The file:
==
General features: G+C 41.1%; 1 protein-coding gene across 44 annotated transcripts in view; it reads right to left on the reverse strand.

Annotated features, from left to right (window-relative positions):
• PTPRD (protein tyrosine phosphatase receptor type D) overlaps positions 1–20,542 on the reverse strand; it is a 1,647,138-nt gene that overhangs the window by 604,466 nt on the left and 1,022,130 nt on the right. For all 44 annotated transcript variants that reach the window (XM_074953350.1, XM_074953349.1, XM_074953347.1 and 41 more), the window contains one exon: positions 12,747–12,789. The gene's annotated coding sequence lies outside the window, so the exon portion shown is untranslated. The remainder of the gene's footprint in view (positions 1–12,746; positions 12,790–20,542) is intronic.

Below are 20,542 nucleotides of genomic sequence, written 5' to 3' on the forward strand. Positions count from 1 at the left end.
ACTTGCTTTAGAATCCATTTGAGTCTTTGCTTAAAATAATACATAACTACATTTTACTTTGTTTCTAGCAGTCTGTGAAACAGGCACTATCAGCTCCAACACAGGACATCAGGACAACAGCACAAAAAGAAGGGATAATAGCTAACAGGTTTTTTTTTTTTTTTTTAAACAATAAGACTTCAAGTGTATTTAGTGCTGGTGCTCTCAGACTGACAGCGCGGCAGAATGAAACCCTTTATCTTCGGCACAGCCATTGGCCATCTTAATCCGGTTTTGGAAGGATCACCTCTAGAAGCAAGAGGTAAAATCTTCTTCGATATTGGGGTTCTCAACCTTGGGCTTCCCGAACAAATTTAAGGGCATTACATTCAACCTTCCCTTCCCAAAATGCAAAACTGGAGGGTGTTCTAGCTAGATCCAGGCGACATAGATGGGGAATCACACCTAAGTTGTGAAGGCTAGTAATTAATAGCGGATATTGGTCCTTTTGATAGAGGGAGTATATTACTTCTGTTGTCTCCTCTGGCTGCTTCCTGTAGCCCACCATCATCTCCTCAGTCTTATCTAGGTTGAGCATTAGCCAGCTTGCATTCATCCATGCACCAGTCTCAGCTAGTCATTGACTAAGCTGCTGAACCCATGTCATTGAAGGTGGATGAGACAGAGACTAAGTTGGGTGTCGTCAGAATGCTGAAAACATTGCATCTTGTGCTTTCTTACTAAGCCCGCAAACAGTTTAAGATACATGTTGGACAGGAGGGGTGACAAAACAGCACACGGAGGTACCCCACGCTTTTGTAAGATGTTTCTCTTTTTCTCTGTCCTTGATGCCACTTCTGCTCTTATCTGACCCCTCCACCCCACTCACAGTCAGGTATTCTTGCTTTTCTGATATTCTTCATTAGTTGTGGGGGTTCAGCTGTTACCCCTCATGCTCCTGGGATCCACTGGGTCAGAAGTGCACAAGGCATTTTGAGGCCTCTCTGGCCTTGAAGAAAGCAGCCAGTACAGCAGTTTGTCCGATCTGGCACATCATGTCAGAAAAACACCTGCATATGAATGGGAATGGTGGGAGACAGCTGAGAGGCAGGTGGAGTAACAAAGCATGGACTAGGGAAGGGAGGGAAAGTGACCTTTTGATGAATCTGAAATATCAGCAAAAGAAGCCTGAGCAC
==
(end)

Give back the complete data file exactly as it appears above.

General features: G+C 41.1%; 1 protein-coding gene across 44 annotated transcripts in view; it reads right to left on the reverse strand.

Annotated features, from left to right (window-relative positions):
• PTPRD (protein tyrosine phosphatase receptor type D) overlaps positions 1–20,542 on the reverse strand; it is a 1,647,138-nt gene that overhangs the window by 604,466 nt on the left and 1,022,130 nt on the right. For all 44 annotated transcript variants that reach the window (XM_074953350.1, XM_074953349.1, XM_074953347.1 and 41 more), the window contains one exon: positions 12,747–12,789. The gene's annotated coding sequence lies outside the window, so the exon portion shown is untranslated. The remainder of the gene's footprint in view (positions 1–12,746; positions 12,790–20,542) is intronic.

Below are 20,542 nucleotides of genomic sequence, written 5' to 3' on the forward strand. Positions count from 1 at the left end.
ACTTGCTTTAGAATCCATTTGAGTCTTTGCTTAAAATAATACATAACTACATTTTACTTTGTTTCTAGCAGTCTGTGAAACAGGCACTATCAGCTCCAACACAGGACATCAGGACAACAGCACAAAAAGAAGGGATAATAGCTAACAGGTTTTTTTTTTTTTTTTTAAACAATAAGACTTCAAGTGTATTTAGTGCTGGTGCTCTCAGACTGACAGCGCGGCAGAATGAAACCCTTTATCTTCGGCACAGCCATTGGCCATCTTAATCCGGTTTTGGAAGGATCACCTCTAGAAGCAAGAGGTAAAATCTTCTTCGATATTGGGGTTCTCAACCTTGGGCTTCCCGAACAAATTTAAGGGCATTACATTCAACCTTCCCTTCCCAAAATGCAAAACTGGAGGGTGTTCTAGCTAGATCCAGGCGACATAGATGGGGAATCACACCTAAGTTGTGAAGGCTAGTAATTAATAGCGGATATTGGTCCTTTTGATAGAGGGAGTATATTACTTCTGTTGTCTCCTCTGGCTGCTTCCTGTAGCCCACCATCATCTCCTCAGTCTTATCTAGGTTGAGCATTAGCCAGCTTGCATTCATCCATGCACCAGTCTCAGCTAGTCATTGACTAAGCTGCTGAACCCATGTCATTGAAGGTGGATGAGACAGAGACTAAGTTGGGTGTCGTCAGAATGCTGAAAACATTGCATCTTGTGCTTTCTTACTAAGCCCGCAAACAGTTTAAGATACATGTTGGACAGGAGGGGTGACAAAACAGCACACGGAGGTACCCCACGCTTTTGTAAGATGTTTCTCTTTTTCTCTGTCCTTGATGCCACTTCTGCTCTTATCTGACCCCTCCACCCCACTCACAGTCAGGTATTCTTGCTTTTCTGATATTCTTCATTAGTTGTGGGGGTTCAGCTGTTACCCCTCATGCTCCTGGGATCCACTGGGTCAGAAGTGCACAAGGCATTTTGAGGCCTCTCTGGCCTTGAAGAAAGCAGCCAGTACAGCAGTTTGTCCGATCTGGCACATCATGTCAGAAAAACACCTGCATATGAATGGGAATGGTGGGAGACAGCTGAGAGGCAGGTGGAGTAACAAAGCATGGACTAGGGAAGGGAGGGAAAGTGACCTTTTGATGAATCTGAAATATCAGCAAAAGAAGCCTGAGCAC